General Who Was Algeria’s De Facto Ruler Dies, Leaving a Power Vacuum


PARIS — Algeria’s de facto ruler, Gen. Ahmed Gaïd Salah, who this year managed the ouster of one president and the ascent of another amid deep civil unrest, died on Monday, according to the state news agency and Algerian press reports.

General Gaïd Salah’s unexpected death at 79 — his official age, though he was most likely older — less than two weeks after the army’s favored candidate was elected president, creates a power vacuum in the vast North African nation, a major oil and gas producer.

A survivor from the generation that led Algeria to independence from France in the early 1960s, General Gaïd Salah was the man who increasingly blocked the demands of the popular protest movement that has rocked the country’s politics since last February.

As chief of staff, General Gaïd Salah orchestrated a hardening crackdown on the movement, imposed a presidential election that the protesters rejected, and demanded, in regular if stiff televised speeches to other army officers, that the demonstrators back off.

The movement has rejected the newly elected president, Abdelmadjid Tebboune, as a mere figurehead, put in place to carry out the general’s wishes.

Algerian news media said that General Gaïd Salah died of a heart attack Monday morning in an Algiers military hospital.

Earlier this year, he appeared to be bidding for the protest movement’s allegiance, forcing out in April the longtime president he had steadfastly backed, Abdelaziz Bouteflika, by having him declared unfit for office. He was also behind the arrests of numerous businessmen associated with Mr. Bouteflika, as well as several of his prime ministers, and Saïd Bouteflika, the former president’s powerful brother.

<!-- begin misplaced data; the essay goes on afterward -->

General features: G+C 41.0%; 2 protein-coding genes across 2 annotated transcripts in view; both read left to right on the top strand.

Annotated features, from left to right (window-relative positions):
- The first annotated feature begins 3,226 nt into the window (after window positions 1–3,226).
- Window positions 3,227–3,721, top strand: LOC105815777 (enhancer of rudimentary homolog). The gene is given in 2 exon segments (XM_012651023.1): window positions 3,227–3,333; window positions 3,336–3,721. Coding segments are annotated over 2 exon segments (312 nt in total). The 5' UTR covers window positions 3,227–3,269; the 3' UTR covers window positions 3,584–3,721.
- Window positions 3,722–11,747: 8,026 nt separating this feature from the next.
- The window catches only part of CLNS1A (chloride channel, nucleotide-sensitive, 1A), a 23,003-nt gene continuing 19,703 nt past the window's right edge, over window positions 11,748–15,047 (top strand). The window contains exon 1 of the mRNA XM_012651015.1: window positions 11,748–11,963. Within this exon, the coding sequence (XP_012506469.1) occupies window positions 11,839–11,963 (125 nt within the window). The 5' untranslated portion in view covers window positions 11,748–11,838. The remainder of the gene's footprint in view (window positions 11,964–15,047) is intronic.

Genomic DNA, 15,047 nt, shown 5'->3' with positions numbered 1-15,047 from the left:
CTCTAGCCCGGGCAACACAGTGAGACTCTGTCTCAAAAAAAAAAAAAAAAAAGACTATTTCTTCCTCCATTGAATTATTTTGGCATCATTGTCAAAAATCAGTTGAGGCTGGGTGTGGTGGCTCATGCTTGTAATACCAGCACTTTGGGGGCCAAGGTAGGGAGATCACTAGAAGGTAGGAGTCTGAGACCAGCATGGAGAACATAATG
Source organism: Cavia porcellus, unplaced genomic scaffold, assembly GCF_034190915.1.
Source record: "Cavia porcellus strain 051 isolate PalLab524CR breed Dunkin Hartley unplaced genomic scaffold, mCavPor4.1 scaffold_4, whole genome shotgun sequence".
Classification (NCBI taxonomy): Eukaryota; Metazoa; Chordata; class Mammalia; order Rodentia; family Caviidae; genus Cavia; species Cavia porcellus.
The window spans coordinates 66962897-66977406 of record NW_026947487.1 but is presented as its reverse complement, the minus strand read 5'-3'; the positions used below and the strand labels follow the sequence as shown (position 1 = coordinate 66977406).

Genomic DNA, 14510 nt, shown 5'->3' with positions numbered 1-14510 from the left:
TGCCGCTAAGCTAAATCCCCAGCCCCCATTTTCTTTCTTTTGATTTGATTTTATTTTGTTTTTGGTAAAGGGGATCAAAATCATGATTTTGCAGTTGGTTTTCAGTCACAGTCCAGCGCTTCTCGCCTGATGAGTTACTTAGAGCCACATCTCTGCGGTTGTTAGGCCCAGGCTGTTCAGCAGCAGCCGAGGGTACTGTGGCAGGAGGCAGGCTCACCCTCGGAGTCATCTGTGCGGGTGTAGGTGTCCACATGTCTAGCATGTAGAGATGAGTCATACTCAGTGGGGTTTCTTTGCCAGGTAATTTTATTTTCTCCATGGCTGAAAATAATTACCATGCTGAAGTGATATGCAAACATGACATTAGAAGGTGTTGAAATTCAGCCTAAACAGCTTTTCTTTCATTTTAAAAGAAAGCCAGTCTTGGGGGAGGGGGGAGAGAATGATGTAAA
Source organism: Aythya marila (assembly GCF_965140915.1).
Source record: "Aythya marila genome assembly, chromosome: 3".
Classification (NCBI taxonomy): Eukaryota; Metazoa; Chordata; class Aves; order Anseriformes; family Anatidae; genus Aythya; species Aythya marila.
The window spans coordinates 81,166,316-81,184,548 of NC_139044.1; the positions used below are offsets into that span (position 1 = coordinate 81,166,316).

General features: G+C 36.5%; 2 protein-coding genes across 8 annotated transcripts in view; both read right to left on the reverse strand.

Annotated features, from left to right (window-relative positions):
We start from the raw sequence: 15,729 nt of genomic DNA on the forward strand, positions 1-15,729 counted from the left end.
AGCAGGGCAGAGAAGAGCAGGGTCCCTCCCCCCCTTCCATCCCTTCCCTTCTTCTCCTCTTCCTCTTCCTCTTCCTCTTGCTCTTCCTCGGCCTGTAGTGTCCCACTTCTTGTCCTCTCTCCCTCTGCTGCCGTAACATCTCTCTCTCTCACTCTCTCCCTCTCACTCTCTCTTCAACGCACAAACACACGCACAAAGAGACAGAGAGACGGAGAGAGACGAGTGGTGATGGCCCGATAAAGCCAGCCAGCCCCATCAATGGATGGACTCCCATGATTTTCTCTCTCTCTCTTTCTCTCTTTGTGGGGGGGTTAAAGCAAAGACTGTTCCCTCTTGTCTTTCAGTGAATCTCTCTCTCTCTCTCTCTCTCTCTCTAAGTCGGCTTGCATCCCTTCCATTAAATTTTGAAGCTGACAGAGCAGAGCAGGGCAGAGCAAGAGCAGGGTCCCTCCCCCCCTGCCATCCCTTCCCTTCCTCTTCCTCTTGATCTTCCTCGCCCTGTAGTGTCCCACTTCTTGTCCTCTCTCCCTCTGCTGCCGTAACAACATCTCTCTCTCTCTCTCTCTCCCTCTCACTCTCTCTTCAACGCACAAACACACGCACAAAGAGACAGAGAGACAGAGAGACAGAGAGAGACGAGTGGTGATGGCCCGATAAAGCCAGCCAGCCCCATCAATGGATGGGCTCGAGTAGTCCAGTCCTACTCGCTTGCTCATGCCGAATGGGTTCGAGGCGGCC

“Gaïd Salah was essentially known because of Bouteflika,” said Benjamin Stora, a leading historian of Algeria. “He owed his career to Bouteflika. He supported him until the end, and he was the last to say he had to go.”

But the protest movement, known as the Hirak, demanded more: the departure of General Gaïd Salah himself, and everyone associated with the military-political elite, which Algerians call the System, that has ruled the country since independence in 1962. This the general refused.

It is unclear how much of a free hand Mr. Tebboune, the new president, will have in running the country, with the military leaders in General Gaïd Salah’s circle still in the background. The “red line” the president cannot cross, according to Mr. Stora, is “the army’s role in the economy,” including the generous funding it receives, making it the top arms buyer in Africa.

General Gaïd Salah began his military career as a teenager in the national liberation army fighting the French. He later trained at a Soviet military academy and rose through the ranks of the Algerian army, becoming head of ground forces in Algeria’s bloody 1990s civil war with the Islamists.

He had formed a strong alliance with Mr. Bouteflika in the early 2000s, ever since the Algerian president saved him from a forced early retirement. As Mr. Bouteflika’s vice-minister of defense, he helped his benefactor dismantle the country’s powerful internal security services.

For years, General Gaïd Salah dutifully stood in the shadows, ready to back Mr. Bouteflika but never stealing the limelight. And the government showered cash on him and his army from the country’s oil earnings.

“The death of General Gaïd Salah is a harsh blow to the System, which will be somewhat destabilized,” Nacer Djabi, a leading sociologist, said Monday in Algiers. “Obviously, his personality counted for a great deal in the way the situation was unfolding.”

“This was a man who had been able to break with the Bouteflika system, relying at first on the Hirak, and who also did a lot in the fight against corruption,” Mr. Djabi said. “For Algerians, he did some things that were scarcely believable, including the arrest of a number of important figures, but we’re just going to have to wait to see what the real impact will be.”

“But this death signals the disappearance of a whole political and military generation,” he added.

Others were more measured.

“Since there is now an elected president, I don’t think the general’s death will have a huge impact on the way the situation unfolds,” said Mohamed Hennad, a political scientist in Algiers. “And I don’t think the executive’s strategy will change that much.”

Still, it was the general’s name that the crowds shouted, with anger and derision, for months in Algiers, insisting that he leave the country’s governance to civilians. Whether that will now happen is an open question.

Hadjer Guenanfa contributed reporting from Algiers.

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